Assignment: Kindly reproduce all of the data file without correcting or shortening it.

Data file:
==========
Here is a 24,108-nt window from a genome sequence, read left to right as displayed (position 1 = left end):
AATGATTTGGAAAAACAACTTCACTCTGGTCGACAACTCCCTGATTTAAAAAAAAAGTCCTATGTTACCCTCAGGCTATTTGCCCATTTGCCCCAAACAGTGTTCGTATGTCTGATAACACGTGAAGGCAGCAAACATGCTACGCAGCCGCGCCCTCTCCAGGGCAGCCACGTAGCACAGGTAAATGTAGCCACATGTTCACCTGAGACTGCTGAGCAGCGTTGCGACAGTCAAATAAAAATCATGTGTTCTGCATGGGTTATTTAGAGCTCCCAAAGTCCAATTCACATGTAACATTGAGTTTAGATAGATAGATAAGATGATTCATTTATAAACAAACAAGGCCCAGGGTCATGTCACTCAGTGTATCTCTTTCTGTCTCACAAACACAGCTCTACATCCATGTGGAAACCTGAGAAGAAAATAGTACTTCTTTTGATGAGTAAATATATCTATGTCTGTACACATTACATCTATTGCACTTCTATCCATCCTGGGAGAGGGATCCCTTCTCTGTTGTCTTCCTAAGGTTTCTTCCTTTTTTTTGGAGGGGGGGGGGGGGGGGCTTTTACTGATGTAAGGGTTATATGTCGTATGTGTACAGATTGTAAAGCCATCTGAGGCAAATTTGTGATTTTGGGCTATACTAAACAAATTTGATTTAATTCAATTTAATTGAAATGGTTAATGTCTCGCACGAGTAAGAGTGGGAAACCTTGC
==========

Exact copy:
Here is a 24,108-nt window from a genome sequence, read left to right as displayed (position 1 = left end):
AATGATTTGGAAAAACAACTTCACTCTGGTCGACAACTCCCTGATTTAAAAAAAAAGTCCTATGTTACCCTCAGGCTATTTGCCCATTTGCCCCAAACAGTGTTCGTATGTCTGATAACACGTGAAGGCAGCAAACATGCTACGCAGCCGCGCCCTCTCCAGGGCAGCCACGTAGCACAGGTAAATGTAGCCACATGTTCACCTGAGACTGCTGAGCAGCGTTGCGACAGTCAAATAAAAATCATGTGTTCTGCATGGGTTATTTAGAGCTCCCAAAGTCCAATTCACATGTAACATTGAGTTTAGATAGATAGATAAGATGATTCATTTATAAACAAACAAGGCCCAGGGTCATGTCACTCAGTGTATCTCTTTCTGTCTCACAAACACAGCTCTACATCCATGTGGAAACCTGAGAAGAAAATAGTACTTCTTTTGATGAGTAAATATATCTATGTCTGTACACATTACATCTATTGCACTTCTATCCATCCTGGGAGAGGGATCCCTTCTCTGTTGTCTTCCTAAGGTTTCTTCCTTTTTTTTGGAGGGGGGGGGGGGGGGGCTTTTACTGATGTAAGGGTTATATGTCGTATGTGTACAGATTGTAAAGCCATCTGAGGCAAATTTGTGATTTTGGGCTATACTAAACAAATTTGATTTAATTCAATTTAATTGAAATGGTTAATGTCTCGCACGAGTAAGAGTGGGAAACCTTGC